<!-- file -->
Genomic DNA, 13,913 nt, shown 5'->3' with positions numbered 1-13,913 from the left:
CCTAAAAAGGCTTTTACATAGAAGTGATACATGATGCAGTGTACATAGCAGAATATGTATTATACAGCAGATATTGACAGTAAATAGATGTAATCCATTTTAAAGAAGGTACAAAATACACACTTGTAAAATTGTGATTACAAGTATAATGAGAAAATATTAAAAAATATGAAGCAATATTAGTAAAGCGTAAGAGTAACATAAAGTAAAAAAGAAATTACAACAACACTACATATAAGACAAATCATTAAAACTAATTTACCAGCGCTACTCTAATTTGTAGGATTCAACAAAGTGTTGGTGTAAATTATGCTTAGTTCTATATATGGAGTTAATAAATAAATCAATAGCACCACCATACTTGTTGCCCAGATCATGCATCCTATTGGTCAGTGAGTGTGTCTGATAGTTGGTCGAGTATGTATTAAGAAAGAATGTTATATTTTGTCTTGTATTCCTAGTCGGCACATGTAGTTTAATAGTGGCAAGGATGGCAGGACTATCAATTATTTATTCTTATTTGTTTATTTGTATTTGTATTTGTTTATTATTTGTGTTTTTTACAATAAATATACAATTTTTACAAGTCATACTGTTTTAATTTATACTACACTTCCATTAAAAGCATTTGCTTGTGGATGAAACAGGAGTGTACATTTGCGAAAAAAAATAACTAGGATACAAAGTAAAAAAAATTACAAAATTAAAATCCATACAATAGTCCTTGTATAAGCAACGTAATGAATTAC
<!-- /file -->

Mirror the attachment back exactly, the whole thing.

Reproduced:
Genomic DNA, 13,913 nt, shown 5'->3' with positions numbered 1-13,913 from the left:
CCTAAAAAGGCTTTTACATAGAAGTGATACATGATGCAGTGTACATAGCAGAATATGTATTATACAGCAGATATTGACAGTAAATAGATGTAATCCATTTTAAAGAAGGTACAAAATACACACTTGTAAAATTGTGATTACAAGTATAATGAGAAAATATTAAAAAATATGAAGCAATATTAGTAAAGCGTAAGAGTAACATAAAGTAAAAAAGAAATTACAACAACACTACATATAAGACAAATCATTAAAACTAATTTACCAGCGCTACTCTAATTTGTAGGATTCAACAAAGTGTTGGTGTAAATTATGCTTAGTTCTATATATGGAGTTAATAAATAAATCAATAGCACCACCATACTTGTTGCCCAGATCATGCATCCTATTGGTCAGTGAGTGTGTCTGATAGTTGGTCGAGTATGTATTAAGAAAGAATGTTATATTTTGTCTTGTATTCCTAGTCGGCACATGTAGTTTAATAGTGGCAAGGATGGCAGGACTATCAATTATTTATTCTTATTTGTTTATTTGTATTTGTATTTGTTTATTATTTGTGTTTTTTACAATAAATATACAATTTTTACAAGTCATACTGTTTTAATTTATACTACACTTCCATTAAAAGCATTTGCTTGTGGATGAAACAGGAGTGTACATTTGCGAAAAAAAATAACTAGGATACAAAGTAAAAAAAATTACAAAATTAAAATCCATACAATAGTCCTTGTATAAGCAACGTAATGAATTAC